Influence of tempering on contact fatigue
2011 (English)In: International Journal of Microstructure and Materials Properties, ISSN 1741-8410, E-ISSN 1741-8429, Vol. 6, no 6, 465-478 p.Article in journal (Refereed) Published
Most components are tempered after heat treatment operations such as case hardening or induction hardening. The common opinion is that the martensitic structure after heat treatment is too brittle and tempering is necessary to increase toughness.
Tempering is an additional operation which leads to increased costs by energy, handling, and investments. Eliminating tempering from the heat treatment process leads to increased productivity, energy savings, and lowered environmental impact.
Two carburised steels, Ovako 253A (?EN 22NiCrMo12-5F mod. A) and EN 20NiCrMo2 (SAE 8620, SS2506), were tested for contact fatigue resistance in a roller to roller rig. The tested samples were characterised with respect to amount of fatigue damage, residual stress, amount of retained austenite and hardness. The objective was to determine if tempering is always necessary after a heat treatment operation.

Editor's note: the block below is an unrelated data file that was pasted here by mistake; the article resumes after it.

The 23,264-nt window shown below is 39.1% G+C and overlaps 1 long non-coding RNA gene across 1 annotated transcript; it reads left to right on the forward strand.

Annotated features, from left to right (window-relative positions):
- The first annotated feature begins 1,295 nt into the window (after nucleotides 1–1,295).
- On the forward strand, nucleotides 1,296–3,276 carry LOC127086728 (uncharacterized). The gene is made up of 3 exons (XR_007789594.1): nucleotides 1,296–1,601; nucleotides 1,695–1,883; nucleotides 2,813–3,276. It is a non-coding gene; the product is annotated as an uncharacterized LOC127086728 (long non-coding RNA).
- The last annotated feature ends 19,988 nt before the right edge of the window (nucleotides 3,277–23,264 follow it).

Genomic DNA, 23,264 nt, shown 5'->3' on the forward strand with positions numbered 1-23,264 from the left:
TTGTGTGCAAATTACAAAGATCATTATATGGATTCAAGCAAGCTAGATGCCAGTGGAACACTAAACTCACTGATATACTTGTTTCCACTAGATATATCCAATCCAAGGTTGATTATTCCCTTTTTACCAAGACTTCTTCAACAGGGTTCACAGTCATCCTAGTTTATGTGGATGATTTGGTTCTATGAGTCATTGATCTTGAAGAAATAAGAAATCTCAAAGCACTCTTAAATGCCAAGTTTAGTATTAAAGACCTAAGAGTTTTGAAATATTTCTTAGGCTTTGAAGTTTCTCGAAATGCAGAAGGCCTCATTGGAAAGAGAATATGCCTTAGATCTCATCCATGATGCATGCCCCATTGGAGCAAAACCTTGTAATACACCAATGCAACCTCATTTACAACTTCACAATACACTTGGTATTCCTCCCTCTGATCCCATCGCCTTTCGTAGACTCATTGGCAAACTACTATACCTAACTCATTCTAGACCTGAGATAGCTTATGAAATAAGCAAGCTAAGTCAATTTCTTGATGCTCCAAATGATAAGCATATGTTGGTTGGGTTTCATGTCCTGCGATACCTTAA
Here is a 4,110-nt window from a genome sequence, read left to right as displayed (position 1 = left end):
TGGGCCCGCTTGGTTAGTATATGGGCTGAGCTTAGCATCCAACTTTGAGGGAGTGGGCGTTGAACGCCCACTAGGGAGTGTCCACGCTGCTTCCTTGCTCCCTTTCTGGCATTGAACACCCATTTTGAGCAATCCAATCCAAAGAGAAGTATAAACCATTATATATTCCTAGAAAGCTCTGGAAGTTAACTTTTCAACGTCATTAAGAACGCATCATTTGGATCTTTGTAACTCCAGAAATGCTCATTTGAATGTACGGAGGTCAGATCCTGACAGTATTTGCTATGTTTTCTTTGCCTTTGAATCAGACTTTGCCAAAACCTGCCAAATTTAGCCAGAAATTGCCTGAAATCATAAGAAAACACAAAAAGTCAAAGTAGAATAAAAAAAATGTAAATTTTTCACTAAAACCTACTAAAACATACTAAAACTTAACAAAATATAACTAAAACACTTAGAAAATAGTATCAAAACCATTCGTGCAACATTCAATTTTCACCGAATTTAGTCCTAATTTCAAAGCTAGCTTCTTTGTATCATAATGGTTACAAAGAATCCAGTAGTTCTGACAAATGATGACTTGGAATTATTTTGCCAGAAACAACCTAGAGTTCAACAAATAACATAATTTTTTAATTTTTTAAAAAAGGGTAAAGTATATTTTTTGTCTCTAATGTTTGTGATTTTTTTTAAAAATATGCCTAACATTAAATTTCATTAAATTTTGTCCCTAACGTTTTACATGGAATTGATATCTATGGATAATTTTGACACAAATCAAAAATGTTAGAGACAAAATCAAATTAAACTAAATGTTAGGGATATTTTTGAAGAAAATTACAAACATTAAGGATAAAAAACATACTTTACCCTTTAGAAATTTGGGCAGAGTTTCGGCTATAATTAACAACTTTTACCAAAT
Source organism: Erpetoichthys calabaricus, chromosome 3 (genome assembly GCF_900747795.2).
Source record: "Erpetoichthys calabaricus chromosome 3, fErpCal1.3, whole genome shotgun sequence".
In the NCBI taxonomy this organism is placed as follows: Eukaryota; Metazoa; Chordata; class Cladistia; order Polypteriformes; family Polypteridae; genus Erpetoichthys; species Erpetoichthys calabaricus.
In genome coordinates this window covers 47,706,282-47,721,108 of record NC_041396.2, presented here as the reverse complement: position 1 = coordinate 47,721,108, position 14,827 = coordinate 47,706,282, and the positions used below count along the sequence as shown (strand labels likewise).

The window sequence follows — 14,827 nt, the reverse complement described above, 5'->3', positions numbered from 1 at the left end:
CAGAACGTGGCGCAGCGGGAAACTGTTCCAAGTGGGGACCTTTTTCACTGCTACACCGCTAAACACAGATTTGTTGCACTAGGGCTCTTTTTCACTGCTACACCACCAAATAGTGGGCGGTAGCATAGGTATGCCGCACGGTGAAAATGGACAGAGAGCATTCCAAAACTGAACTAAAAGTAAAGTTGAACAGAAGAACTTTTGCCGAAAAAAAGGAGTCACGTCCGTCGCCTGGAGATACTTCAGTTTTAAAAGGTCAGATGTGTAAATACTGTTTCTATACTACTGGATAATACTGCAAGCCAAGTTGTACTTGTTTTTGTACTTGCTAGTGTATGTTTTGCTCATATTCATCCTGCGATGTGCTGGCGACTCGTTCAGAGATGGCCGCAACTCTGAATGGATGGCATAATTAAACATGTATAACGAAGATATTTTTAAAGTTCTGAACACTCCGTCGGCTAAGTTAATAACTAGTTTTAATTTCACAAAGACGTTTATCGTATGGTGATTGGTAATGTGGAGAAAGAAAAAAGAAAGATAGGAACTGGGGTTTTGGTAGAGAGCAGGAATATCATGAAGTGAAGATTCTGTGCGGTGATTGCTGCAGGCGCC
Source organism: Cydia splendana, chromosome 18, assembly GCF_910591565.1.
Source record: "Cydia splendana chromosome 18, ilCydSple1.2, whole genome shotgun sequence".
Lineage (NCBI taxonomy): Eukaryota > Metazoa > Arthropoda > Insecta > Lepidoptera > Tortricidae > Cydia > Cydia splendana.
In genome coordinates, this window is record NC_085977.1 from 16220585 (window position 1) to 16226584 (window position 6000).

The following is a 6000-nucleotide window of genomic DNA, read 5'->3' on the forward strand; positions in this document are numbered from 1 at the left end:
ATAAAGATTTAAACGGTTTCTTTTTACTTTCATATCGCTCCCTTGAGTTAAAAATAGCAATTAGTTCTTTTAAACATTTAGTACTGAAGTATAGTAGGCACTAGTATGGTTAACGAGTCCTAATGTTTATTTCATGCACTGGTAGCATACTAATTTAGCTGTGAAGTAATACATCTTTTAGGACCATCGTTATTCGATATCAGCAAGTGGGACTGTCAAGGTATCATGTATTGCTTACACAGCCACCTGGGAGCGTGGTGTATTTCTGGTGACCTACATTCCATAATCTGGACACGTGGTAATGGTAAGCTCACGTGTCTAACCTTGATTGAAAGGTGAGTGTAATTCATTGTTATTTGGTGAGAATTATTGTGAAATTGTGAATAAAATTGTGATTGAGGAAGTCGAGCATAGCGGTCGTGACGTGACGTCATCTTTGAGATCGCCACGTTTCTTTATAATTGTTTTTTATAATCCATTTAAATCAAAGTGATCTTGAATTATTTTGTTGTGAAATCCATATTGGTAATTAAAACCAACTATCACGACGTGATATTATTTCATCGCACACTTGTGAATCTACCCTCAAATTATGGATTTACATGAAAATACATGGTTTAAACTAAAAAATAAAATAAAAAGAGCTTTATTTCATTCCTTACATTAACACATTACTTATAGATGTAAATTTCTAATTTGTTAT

The contact fatigue tests show that tempering results in lower contact fatigue resistance. Further, fatigue cracks were found to have initiated in different ways between tempered and untempered steel.
Place, publisher, year, edition, pages
2011. Vol. 6, no 6, 465-478 p.
tempering, carburising, case hardening, rolling contact fatigue, EN 20NiCrMo2, Ovako 253, heat treatment, productivity, energy savings, environmental impact, carburised steels, contact fatigue resistance, retained austenite, hardness
Metallurgy and Metallic Materials Tribology
Research subject SRA - Production
IdentifiersURN: urn:nbn:se:kth:diva-47315DOI: 10.1504/IJMMP.2011.044365ScopusID: 2-s2.0-84857243360OAI: oai:DiVA.org:kth-47315DiVA: diva2:454727
FunderXPRES - Initiative for excellence in production research
QC 201111092011-11-082011-11-082015-06-24Bibliographically approved